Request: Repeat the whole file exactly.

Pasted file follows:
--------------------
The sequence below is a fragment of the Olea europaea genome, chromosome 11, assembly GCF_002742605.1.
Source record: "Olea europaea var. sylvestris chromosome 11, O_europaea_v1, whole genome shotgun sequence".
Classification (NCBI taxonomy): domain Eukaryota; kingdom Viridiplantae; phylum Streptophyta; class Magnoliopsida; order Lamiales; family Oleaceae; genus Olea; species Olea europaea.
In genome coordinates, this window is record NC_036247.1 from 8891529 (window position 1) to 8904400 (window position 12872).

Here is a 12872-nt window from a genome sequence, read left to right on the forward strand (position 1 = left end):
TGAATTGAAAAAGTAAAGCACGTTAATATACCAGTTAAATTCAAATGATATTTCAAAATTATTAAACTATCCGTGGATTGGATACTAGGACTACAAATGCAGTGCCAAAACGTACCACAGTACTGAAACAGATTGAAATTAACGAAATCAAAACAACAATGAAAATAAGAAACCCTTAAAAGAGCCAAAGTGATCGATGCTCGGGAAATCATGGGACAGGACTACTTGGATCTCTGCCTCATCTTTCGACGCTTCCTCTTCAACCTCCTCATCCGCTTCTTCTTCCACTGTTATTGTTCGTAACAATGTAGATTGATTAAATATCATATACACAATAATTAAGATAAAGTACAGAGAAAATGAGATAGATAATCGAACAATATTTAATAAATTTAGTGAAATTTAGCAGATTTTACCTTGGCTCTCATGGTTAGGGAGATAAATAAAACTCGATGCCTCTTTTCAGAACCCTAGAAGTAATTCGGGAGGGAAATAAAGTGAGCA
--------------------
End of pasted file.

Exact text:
The sequence below is a fragment of the Olea europaea genome, chromosome 11, assembly GCF_002742605.1.
Source record: "Olea europaea var. sylvestris chromosome 11, O_europaea_v1, whole genome shotgun sequence".
Classification (NCBI taxonomy): domain Eukaryota; kingdom Viridiplantae; phylum Streptophyta; class Magnoliopsida; order Lamiales; family Oleaceae; genus Olea; species Olea europaea.
In genome coordinates, this window is record NC_036247.1 from 8891529 (window position 1) to 8904400 (window position 12872).

Here is a 12872-nt window from a genome sequence, read left to right on the forward strand (position 1 = left end):
TGAATTGAAAAAGTAAAGCACGTTAATATACCAGTTAAATTCAAATGATATTTCAAAATTATTAAACTATCCGTGGATTGGATACTAGGACTACAAATGCAGTGCCAAAACGTACCACAGTACTGAAACAGATTGAAATTAACGAAATCAAAACAACAATGAAAATAAGAAACCCTTAAAAGAGCCAAAGTGATCGATGCTCGGGAAATCATGGGACAGGACTACTTGGATCTCTGCCTCATCTTTCGACGCTTCCTCTTCAACCTCCTCATCCGCTTCTTCTTCCACTGTTATTGTTCGTAACAATGTAGATTGATTAAATATCATATACACAATAATTAAGATAAAGTACAGAGAAAATGAGATAGATAATCGAACAATATTTAATAAATTTAGTGAAATTTAGCAGATTTTACCTTGGCTCTCATGGTTAGGGAGATAAATAAAACTCGATGCCTCTTTTCAGAACCCTAGAAGTAATTCGGGAGGGAAATAAAGTGAGCA